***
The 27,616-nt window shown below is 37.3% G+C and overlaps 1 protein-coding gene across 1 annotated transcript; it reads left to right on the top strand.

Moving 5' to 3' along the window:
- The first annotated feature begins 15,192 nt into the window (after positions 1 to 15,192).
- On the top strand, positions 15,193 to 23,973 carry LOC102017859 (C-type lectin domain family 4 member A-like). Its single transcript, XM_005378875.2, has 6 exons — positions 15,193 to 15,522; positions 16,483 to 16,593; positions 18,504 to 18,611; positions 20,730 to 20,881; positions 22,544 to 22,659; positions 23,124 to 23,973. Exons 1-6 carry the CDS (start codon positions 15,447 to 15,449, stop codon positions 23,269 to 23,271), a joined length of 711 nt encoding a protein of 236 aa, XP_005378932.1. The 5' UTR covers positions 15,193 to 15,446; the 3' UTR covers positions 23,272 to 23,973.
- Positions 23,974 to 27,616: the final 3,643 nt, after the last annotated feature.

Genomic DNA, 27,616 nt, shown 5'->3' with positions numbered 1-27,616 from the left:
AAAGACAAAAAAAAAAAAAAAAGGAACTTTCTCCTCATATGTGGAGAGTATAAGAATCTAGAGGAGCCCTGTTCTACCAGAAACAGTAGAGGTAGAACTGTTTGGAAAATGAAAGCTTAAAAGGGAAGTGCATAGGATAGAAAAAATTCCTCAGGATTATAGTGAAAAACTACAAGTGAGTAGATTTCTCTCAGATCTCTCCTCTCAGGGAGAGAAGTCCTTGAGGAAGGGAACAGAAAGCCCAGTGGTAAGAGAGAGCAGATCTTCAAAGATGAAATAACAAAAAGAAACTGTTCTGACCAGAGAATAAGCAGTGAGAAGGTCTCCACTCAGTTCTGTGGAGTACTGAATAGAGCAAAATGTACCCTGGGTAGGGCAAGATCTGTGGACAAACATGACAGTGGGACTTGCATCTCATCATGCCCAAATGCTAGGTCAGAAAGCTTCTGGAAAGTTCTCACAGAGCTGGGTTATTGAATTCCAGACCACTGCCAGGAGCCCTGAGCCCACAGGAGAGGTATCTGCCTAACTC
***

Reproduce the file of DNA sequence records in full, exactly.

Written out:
The 27,616-nt window shown below is 37.3% G+C and overlaps 1 protein-coding gene across 1 annotated transcript; it reads left to right on the top strand.

Moving 5' to 3' along the window:
- The first annotated feature begins 15,192 nt into the window (after positions 1 to 15,192).
- On the top strand, positions 15,193 to 23,973 carry LOC102017859 (C-type lectin domain family 4 member A-like). Its single transcript, XM_005378875.2, has 6 exons — positions 15,193 to 15,522; positions 16,483 to 16,593; positions 18,504 to 18,611; positions 20,730 to 20,881; positions 22,544 to 22,659; positions 23,124 to 23,973. Exons 1-6 carry the CDS (start codon positions 15,447 to 15,449, stop codon positions 23,269 to 23,271), a joined length of 711 nt encoding a protein of 236 aa, XP_005378932.1. The 5' UTR covers positions 15,193 to 15,446; the 3' UTR covers positions 23,272 to 23,973.
- Positions 23,974 to 27,616: the final 3,643 nt, after the last annotated feature.

Genomic DNA, 27,616 nt, shown 5'->3' with positions numbered 1-27,616 from the left:
AAAGACAAAAAAAAAAAAAAAAGGAACTTTCTCCTCATATGTGGAGAGTATAAGAATCTAGAGGAGCCCTGTTCTACCAGAAACAGTAGAGGTAGAACTGTTTGGAAAATGAAAGCTTAAAAGGGAAGTGCATAGGATAGAAAAAATTCCTCAGGATTATAGTGAAAAACTACAAGTGAGTAGATTTCTCTCAGATCTCTCCTCTCAGGGAGAGAAGTCCTTGAGGAAGGGAACAGAAAGCCCAGTGGTAAGAGAGAGCAGATCTTCAAAGATGAAATAACAAAAAGAAACTGTTCTGACCAGAGAATAAGCAGTGAGAAGGTCTCCACTCAGTTCTGTGGAGTACTGAATAGAGCAAAATGTACCCTGGGTAGGGCAAGATCTGTGGACAAACATGACAGTGGGACTTGCATCTCATCATGCCCAAATGCTAGGTCAGAAAGCTTCTGGAAAGTTCTCACAGAGCTGGGTTATTGAATTCCAGACCACTGCCAGGAGCCCTGAGCCCACAGGAGAGGTATCTGCCTAACTC